Scientists Create New ‘Superheavy’ Element

By Jaime Lutz

May 5, 2014 4:45pm
HT kernchemie GSI element115 mar 140505 16x9 608 Scientists Create New Superheavy Element

View into the 120-meter long linear accelerator at GSI, which accelerates calcium-ions used to produce new elements. (G. Otto, GSI Helmholtz Center for Heavy Ion)

It looks like there’s a new kid on the block of periodic table of elements.

Scientists say they’ve succeeded in creating an element with the atomic number 117.

This is the second time the element has been observed in a lab, making it increasingly likely that the unnamed element will be officially recognized, according to the international team of scientists.

The latest findings may also help scientists discover future “superheavy” elements — those with more than 104 protons in the nucleus. Uranium has the highest atomic number of any element found in nature — 94, meaning that it contains 94 protons in its nucleus.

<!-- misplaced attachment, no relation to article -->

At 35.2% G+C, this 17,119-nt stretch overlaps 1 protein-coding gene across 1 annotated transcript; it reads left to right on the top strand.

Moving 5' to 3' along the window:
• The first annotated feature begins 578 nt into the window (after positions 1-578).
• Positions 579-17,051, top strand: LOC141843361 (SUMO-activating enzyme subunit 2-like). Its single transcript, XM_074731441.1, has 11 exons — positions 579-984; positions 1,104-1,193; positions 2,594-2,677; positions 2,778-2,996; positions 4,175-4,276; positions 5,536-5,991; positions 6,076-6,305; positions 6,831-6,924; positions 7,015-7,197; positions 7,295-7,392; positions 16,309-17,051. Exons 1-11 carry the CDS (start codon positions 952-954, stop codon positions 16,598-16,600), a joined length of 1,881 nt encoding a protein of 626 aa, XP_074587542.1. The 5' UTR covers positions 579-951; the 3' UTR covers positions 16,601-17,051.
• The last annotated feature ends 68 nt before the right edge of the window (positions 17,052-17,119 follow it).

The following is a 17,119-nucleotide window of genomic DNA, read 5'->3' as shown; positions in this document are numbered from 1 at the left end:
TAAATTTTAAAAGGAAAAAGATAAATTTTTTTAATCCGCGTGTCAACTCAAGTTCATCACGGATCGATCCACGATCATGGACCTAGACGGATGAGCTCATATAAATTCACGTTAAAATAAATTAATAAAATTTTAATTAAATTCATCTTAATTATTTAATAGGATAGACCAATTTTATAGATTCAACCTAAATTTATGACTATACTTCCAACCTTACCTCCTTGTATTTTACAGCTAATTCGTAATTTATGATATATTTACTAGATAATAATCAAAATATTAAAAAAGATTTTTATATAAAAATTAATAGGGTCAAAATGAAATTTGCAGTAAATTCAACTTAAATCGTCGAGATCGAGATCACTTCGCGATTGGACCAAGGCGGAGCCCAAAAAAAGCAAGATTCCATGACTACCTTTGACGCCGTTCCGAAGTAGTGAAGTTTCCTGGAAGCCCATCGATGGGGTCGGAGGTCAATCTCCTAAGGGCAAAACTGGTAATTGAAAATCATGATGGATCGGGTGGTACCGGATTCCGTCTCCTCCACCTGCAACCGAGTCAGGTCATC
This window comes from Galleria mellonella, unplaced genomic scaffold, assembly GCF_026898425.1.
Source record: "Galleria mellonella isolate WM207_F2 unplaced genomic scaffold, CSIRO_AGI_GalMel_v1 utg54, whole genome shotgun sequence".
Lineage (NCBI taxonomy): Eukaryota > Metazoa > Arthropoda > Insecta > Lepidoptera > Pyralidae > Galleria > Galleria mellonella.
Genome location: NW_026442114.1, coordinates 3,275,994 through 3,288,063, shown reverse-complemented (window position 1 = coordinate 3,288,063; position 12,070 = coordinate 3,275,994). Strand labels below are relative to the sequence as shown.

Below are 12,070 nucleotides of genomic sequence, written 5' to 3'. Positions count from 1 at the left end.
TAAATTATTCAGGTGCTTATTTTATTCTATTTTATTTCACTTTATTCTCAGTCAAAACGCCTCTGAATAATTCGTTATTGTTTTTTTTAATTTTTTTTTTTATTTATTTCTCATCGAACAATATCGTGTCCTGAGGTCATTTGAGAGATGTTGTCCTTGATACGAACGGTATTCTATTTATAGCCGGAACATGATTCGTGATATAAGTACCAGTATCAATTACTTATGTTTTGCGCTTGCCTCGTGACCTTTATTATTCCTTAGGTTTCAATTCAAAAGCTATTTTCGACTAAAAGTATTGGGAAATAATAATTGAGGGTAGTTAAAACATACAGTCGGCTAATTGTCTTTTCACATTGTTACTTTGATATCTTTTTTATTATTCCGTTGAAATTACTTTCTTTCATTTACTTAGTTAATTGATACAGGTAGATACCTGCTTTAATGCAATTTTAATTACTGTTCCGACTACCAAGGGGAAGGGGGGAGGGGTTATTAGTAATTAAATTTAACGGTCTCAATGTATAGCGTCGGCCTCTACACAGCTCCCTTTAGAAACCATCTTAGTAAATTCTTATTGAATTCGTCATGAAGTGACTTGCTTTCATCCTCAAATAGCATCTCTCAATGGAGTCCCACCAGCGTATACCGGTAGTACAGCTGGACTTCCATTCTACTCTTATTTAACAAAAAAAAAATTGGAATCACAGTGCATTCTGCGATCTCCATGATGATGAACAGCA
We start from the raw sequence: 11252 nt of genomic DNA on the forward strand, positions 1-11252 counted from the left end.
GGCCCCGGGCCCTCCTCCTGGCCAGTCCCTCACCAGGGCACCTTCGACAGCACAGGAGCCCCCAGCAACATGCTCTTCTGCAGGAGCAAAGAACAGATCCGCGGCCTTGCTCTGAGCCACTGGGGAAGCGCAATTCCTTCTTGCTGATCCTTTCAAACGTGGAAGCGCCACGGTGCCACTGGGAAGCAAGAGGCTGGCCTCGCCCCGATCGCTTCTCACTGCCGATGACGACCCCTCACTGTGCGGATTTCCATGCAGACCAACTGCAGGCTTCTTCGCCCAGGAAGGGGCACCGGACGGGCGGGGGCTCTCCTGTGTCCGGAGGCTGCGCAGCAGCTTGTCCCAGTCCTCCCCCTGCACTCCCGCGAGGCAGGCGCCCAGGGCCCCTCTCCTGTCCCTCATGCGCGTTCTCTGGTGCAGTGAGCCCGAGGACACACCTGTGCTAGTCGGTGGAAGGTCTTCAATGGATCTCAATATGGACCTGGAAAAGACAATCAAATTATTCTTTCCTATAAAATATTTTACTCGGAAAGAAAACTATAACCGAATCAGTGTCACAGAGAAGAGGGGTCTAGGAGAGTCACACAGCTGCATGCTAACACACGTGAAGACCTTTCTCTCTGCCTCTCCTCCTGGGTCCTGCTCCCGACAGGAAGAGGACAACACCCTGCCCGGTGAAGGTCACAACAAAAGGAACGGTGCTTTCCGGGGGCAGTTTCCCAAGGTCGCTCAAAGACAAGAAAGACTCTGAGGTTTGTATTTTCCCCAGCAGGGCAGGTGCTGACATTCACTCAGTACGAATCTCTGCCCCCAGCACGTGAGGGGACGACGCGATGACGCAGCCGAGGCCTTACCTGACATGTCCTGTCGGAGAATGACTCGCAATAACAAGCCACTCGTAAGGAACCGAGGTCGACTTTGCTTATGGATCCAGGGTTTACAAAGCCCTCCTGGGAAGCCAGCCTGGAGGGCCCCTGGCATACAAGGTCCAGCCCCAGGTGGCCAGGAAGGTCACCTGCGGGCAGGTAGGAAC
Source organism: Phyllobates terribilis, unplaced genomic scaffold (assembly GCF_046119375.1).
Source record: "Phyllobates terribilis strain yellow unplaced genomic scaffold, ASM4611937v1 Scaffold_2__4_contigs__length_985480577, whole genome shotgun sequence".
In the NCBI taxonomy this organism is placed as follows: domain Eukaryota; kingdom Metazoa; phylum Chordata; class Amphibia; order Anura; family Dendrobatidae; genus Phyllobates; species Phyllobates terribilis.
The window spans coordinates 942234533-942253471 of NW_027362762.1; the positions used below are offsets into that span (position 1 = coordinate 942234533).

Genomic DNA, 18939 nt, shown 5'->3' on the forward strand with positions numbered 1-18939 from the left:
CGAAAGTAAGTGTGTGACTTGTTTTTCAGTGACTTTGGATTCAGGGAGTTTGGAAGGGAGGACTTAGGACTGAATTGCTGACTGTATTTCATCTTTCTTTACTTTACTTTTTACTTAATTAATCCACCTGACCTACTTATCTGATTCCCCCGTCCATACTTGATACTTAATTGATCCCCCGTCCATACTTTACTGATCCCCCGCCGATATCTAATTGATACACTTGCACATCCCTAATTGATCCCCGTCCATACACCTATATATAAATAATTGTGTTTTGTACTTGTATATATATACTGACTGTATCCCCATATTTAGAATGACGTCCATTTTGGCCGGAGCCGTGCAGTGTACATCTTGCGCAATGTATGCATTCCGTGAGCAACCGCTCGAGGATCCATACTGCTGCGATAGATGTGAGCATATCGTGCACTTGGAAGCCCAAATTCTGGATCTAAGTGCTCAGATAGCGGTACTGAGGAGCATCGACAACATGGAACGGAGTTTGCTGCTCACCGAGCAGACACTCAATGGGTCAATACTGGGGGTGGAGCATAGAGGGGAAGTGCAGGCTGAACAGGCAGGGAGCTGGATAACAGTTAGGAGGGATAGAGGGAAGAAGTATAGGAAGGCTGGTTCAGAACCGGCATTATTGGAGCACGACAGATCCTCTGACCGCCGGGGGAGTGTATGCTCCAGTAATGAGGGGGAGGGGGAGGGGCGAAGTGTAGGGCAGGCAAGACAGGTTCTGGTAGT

To create elements in a lab, scientists smash nuclei together with the hopes that they will fuse, and remain relatively stable. Nuclei rarely fuse together, but sometimes when they do, a new element is created. These unstable elements tend to last mere nanoseconds.

Still, scientists believe that as the atomic numbers of discovered elements rise ever-higher, they will come to an “island of stability” where some elements can exist much longer than a few seconds.

Number 116 on the periodic table is Livermorium, first detected in 2000 and so-named to honor the Lawrence Livermore National Laboratory in California.

This latest discovery, scientists say, may help them find that island.

 

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